While monkeypox is often compared to smallpox, it is a much milder infection. However, people should still be wary, particularly children, people with other health conditions or those with a weak immune system. It can be fatal in up to 10-percent of cases, usually in the younger age groups, says WebMD.

Monkeypox Treatment

Unfortunately there is no safe treatment for the monkeypox virus infection. It’s self limiting which means it will get better without treatment. In most cases, the only form of treatment is to relieve symptoms and allow the infection to run its course. Symptoms are typically mild and people generally recover within 2 to 4 weeks, says NHS.

The CDC notes that an outbreak in the United States can be controlled with either the smallpox vaccine or antiviral medications. According to the World Health Organization (WHO), the smallpox vaccine is 85-percent effective in preventing monkeypox. A vaccine was developed and approved to prevent smallpox and monkeypox in 2019. However, it is not widely available to the public.

Potential Complications of Monkeypox

While monkeypox infection is mild (especially for people over the age of 50 with the smallpox vaccine), there can be complications. Healthline lists bronchopneumonia, sepsis, encephalitis (inflammation of brain tissue), infection of the cornea (clear outer layer of the eye), and secondary infections as the potential risks.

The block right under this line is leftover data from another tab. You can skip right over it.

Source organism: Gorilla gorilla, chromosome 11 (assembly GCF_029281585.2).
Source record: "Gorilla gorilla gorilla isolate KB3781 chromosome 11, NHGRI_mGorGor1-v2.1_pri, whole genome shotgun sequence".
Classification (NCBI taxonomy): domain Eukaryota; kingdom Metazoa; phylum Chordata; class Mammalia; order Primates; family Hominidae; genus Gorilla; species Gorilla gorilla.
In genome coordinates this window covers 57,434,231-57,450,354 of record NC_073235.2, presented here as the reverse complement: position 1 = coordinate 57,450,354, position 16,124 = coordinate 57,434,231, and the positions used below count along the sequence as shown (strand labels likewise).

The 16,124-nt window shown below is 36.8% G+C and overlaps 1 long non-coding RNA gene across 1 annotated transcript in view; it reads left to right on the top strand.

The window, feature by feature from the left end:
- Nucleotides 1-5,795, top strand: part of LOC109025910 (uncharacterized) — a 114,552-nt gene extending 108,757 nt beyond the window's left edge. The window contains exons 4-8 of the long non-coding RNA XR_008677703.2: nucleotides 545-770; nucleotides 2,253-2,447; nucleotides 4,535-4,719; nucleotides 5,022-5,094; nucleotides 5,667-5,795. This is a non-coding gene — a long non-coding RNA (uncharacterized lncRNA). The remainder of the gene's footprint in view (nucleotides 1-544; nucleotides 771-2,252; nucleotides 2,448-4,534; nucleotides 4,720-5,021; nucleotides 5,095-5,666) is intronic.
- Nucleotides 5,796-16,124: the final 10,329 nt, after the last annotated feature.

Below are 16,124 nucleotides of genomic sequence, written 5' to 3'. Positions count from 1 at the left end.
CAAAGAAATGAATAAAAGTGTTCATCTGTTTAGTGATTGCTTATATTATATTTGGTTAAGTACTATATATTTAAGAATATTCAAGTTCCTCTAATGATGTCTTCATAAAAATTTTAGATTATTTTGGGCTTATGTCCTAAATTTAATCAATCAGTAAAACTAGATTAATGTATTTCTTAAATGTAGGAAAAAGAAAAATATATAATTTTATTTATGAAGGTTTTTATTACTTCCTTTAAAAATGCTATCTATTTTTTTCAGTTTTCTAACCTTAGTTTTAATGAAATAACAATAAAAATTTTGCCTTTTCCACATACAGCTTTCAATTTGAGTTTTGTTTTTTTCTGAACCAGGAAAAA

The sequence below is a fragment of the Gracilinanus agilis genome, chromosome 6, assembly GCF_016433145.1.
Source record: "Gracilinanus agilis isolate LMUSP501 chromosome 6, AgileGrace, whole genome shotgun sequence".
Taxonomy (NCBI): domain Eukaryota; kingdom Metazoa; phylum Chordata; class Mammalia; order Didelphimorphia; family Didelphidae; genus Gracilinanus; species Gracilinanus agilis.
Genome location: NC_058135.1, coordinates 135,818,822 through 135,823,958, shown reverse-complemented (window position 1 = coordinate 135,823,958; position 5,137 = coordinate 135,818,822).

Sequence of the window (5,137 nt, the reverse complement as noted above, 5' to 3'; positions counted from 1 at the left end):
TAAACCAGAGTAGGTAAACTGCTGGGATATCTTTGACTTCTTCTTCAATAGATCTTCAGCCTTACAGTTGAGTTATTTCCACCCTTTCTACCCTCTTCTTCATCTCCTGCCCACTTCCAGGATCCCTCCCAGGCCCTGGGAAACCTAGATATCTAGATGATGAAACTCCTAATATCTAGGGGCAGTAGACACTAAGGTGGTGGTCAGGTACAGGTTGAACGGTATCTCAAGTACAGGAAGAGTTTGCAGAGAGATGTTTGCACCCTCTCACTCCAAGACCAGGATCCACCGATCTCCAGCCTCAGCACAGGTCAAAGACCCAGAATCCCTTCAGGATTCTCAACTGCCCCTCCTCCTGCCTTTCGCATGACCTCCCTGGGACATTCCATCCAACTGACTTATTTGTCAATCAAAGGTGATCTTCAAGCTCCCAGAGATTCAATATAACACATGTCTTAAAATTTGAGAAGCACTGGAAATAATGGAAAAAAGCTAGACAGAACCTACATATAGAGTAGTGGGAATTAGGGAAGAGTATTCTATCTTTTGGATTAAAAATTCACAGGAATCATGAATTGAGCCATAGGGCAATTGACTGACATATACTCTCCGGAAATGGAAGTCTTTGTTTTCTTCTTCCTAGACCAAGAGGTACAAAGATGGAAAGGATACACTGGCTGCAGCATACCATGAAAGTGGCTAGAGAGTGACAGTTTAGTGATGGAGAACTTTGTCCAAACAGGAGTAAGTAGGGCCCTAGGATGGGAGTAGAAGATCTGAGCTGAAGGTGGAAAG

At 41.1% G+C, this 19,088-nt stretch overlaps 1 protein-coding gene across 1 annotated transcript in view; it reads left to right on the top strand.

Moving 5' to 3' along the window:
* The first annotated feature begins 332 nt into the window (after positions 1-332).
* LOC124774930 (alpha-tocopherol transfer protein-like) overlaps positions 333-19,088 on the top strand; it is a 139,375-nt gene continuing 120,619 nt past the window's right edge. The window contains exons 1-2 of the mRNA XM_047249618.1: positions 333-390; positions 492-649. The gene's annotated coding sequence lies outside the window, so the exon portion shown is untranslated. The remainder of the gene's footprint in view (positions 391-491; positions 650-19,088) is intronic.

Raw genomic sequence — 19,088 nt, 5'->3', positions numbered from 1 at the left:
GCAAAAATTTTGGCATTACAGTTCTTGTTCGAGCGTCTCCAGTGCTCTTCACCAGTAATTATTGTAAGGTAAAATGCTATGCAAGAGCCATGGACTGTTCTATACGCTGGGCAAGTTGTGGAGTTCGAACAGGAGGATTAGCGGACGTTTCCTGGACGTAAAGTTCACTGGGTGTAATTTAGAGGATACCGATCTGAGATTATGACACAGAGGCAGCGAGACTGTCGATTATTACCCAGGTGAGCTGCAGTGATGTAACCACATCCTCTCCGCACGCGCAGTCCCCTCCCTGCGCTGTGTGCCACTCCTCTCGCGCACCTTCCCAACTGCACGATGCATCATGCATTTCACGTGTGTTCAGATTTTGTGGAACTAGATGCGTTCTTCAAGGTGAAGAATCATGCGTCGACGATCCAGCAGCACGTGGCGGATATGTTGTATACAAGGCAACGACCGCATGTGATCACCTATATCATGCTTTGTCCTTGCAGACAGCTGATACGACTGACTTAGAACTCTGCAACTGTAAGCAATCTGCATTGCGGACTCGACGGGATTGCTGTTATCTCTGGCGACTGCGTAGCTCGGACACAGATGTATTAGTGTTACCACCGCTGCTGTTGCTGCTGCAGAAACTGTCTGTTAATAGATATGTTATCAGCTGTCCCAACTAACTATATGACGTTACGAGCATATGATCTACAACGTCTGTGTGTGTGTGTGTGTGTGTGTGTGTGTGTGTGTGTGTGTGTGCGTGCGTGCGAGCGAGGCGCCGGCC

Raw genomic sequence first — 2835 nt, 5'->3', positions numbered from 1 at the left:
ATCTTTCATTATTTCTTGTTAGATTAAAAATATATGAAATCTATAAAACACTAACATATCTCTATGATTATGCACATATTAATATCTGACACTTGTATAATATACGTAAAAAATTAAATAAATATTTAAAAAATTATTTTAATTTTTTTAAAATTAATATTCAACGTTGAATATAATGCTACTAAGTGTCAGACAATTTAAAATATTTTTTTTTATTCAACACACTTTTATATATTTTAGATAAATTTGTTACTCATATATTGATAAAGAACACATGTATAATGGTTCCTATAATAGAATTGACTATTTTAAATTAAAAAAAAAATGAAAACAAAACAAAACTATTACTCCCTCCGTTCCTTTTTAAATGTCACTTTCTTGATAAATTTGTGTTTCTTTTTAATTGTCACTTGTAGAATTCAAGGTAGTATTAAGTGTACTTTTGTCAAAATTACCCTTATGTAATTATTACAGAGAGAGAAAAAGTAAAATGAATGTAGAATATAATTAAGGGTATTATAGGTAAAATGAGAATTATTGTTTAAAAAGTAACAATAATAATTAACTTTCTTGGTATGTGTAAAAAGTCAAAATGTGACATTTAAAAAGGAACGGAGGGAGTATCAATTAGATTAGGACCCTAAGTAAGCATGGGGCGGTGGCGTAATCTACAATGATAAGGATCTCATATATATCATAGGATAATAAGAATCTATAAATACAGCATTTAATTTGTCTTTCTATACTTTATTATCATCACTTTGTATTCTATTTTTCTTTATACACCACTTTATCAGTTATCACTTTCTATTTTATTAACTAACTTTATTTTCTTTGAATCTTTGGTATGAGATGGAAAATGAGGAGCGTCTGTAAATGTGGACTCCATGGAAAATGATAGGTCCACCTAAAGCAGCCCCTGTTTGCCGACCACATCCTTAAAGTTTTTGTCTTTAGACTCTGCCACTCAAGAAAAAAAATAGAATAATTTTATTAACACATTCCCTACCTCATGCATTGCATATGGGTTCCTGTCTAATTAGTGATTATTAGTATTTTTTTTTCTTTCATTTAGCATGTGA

If there is an infection in the cornea, it could lead to vision loss. Healthline also notes that in severe cases, “the lesions might form together and cause the skin to fall off in large pieces.”

How Can I Prevent Monkeypox?

While the public risk is low, it’s important to know how to protect yourself. The CDC lists a number of measures that can prevent an infection of the monkeypox virus. The most important is to avoid contact with animals that may harbor the virus. This includes sick or deceased animals in areas where monkeypox is known. You should also avoid contact with materials, such as bedding that has been in contact with a sick animal.

You should isolate from patients who are sick or at risk of an infection. As always, practice good hand hygiene after contact with infected animals and humans. This means washing your hands with soap and water or using an alcohol-based sanitizer. Personal protective equipment (PPE) is also a necessity when caring for patients.

Katherine George

Katherine George

Katherine is the Senior Managing Editor of ActiveBeat and Childhood. She is constantly striving to live a more active and healthy life, from eating healthy, exercising, and just spending more time outdoors. She enjoys cooking (with wine), walking her dog, reading, and recently joined a yoga studio!